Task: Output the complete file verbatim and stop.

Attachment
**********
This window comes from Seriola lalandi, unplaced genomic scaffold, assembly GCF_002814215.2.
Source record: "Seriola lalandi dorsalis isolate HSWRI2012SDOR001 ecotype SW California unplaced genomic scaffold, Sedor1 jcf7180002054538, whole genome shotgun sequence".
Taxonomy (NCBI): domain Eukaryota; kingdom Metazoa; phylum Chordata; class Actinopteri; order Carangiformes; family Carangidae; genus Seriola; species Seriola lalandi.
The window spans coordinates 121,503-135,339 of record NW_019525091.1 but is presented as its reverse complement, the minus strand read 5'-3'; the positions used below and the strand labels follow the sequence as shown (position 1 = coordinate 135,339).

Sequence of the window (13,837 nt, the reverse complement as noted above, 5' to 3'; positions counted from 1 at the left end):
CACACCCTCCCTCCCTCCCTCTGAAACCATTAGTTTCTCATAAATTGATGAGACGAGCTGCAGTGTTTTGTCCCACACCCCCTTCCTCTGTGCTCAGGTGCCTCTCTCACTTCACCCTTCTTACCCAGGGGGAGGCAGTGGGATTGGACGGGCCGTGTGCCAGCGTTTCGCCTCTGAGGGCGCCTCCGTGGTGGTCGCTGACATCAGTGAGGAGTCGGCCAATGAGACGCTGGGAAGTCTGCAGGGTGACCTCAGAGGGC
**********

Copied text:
This window comes from Seriola lalandi, unplaced genomic scaffold, assembly GCF_002814215.2.
Source record: "Seriola lalandi dorsalis isolate HSWRI2012SDOR001 ecotype SW California unplaced genomic scaffold, Sedor1 jcf7180002054538, whole genome shotgun sequence".
Taxonomy (NCBI): domain Eukaryota; kingdom Metazoa; phylum Chordata; class Actinopteri; order Carangiformes; family Carangidae; genus Seriola; species Seriola lalandi.
The window spans coordinates 121,503-135,339 of record NW_019525091.1 but is presented as its reverse complement, the minus strand read 5'-3'; the positions used below and the strand labels follow the sequence as shown (position 1 = coordinate 135,339).

Sequence of the window (13,837 nt, the reverse complement as noted above, 5' to 3'; positions counted from 1 at the left end):
CACACCCTCCCTCCCTCCCTCTGAAACCATTAGTTTCTCATAAATTGATGAGACGAGCTGCAGTGTTTTGTCCCACACCCCCTTCCTCTGTGCTCAGGTGCCTCTCTCACTTCACCCTTCTTACCCAGGGGGAGGCAGTGGGATTGGACGGGCCGTGTGCCAGCGTTTCGCCTCTGAGGGCGCCTCCGTGGTGGTCGCTGACATCAGTGAGGAGTCGGCCAATGAGACGCTGGGAAGTCTGCAGGGTGACCTCAGAGGGC